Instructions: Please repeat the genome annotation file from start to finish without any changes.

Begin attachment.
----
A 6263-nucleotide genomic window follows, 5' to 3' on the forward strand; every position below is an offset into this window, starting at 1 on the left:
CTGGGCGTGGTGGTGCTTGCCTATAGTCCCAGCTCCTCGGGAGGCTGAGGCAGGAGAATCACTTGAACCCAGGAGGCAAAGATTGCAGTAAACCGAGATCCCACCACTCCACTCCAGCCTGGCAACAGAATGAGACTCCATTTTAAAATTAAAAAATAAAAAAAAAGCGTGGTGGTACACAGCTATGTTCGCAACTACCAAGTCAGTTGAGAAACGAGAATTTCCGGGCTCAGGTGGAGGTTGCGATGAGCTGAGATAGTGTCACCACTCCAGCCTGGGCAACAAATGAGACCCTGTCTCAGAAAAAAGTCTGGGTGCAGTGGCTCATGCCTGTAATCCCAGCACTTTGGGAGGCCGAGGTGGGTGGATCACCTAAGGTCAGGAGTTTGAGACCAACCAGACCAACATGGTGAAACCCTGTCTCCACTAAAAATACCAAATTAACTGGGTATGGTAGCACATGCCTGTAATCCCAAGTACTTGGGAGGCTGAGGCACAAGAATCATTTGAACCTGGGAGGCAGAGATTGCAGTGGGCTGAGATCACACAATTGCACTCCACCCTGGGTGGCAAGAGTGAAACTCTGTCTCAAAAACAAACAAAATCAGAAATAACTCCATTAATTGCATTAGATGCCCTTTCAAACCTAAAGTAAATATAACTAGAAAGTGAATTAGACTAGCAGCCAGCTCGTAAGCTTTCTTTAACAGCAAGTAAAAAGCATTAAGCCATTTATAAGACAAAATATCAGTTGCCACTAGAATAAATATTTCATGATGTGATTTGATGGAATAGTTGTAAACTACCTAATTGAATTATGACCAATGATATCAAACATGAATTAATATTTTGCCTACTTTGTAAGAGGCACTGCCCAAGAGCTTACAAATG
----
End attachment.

A 6263-nucleotide genomic window follows, 5' to 3' on the forward strand; every position below is an offset into this window, starting at 1 on the left:
CTGGGCGTGGTGGTGCTTGCCTATAGTCCCAGCTCCTCGGGAGGCTGAGGCAGGAGAATCACTTGAACCCAGGAGGCAAAGATTGCAGTAAACCGAGATCCCACCACTCCACTCCAGCCTGGCAACAGAATGAGACTCCATTTTAAAATTAAAAAATAAAAAAAAAGCGTGGTGGTACACAGCTATGTTCGCAACTACCAAGTCAGTTGAGAAACGAGAATTTCCGGGCTCAGGTGGAGGTTGCGATGAGCTGAGATAGTGTCACCACTCCAGCCTGGGCAACAAATGAGACCCTGTCTCAGAAAAAAGTCTGGGTGCAGTGGCTCATGCCTGTAATCCCAGCACTTTGGGAGGCCGAGGTGGGTGGATCACCTAAGGTCAGGAGTTTGAGACCAACCAGACCAACATGGTGAAACCCTGTCTCCACTAAAAATACCAAATTAACTGGGTATGGTAGCACATGCCTGTAATCCCAAGTACTTGGGAGGCTGAGGCACAAGAATCATTTGAACCTGGGAGGCAGAGATTGCAGTGGGCTGAGATCACACAATTGCACTCCACCCTGGGTGGCAAGAGTGAAACTCTGTCTCAAAAACAAACAAAATCAGAAATAACTCCATTAATTGCATTAGATGCCCTTTCAAACCTAAAGTAAATATAACTAGAAAGTGAATTAGACTAGCAGCCAGCTCGTAAGCTTTCTTTAACAGCAAGTAAAAAGCATTAAGCCATTTATAAGACAAAATATCAGTTGCCACTAGAATAAATATTTCATGATGTGATTTGATGGAATAGTTGTAAACTACCTAATTGAATTATGACCAATGATATCAAACATGAATTAATATTTTGCCTACTTTGTAAGAGGCACTGCCCAAGAGCTTACAAATG